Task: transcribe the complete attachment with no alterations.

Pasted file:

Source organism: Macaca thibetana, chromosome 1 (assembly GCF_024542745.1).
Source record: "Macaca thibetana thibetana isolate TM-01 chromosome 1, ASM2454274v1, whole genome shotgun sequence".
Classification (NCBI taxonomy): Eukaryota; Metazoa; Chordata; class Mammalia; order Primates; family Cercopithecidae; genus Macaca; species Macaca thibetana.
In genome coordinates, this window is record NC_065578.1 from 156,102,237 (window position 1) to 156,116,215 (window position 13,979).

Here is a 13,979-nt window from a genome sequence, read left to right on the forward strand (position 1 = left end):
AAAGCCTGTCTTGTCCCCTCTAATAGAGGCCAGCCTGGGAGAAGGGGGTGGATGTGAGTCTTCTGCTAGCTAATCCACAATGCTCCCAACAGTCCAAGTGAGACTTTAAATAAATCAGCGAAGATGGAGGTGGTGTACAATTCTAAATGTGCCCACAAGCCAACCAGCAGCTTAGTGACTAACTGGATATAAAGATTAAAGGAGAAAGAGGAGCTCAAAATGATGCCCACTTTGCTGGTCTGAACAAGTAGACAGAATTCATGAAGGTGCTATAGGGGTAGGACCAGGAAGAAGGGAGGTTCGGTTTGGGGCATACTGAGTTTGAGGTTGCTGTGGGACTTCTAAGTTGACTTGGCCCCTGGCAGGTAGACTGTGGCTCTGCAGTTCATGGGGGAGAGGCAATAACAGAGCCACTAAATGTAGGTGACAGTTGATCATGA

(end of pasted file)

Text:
Source organism: Macaca thibetana, chromosome 1 (assembly GCF_024542745.1).
Source record: "Macaca thibetana thibetana isolate TM-01 chromosome 1, ASM2454274v1, whole genome shotgun sequence".
Classification (NCBI taxonomy): Eukaryota; Metazoa; Chordata; class Mammalia; order Primates; family Cercopithecidae; genus Macaca; species Macaca thibetana.
In genome coordinates, this window is record NC_065578.1 from 156,102,237 (window position 1) to 156,116,215 (window position 13,979).

Here is a 13,979-nt window from a genome sequence, read left to right on the forward strand (position 1 = left end):
AAAGCCTGTCTTGTCCCCTCTAATAGAGGCCAGCCTGGGAGAAGGGGGTGGATGTGAGTCTTCTGCTAGCTAATCCACAATGCTCCCAACAGTCCAAGTGAGACTTTAAATAAATCAGCGAAGATGGAGGTGGTGTACAATTCTAAATGTGCCCACAAGCCAACCAGCAGCTTAGTGACTAACTGGATATAAAGATTAAAGGAGAAAGAGGAGCTCAAAATGATGCCCACTTTGCTGGTCTGAACAAGTAGACAGAATTCATGAAGGTGCTATAGGGGTAGGACCAGGAAGAAGGGAGGTTCGGTTTGGGGCATACTGAGTTTGAGGTTGCTGTGGGACTTCTAAGTTGACTTGGCCCCTGGCAGGTAGACTGTGGCTCTGCAGTTCATGGGGGAGAGGCAATAACAGAGCCACTAAATGTAGGTGACAGTTGATCATGA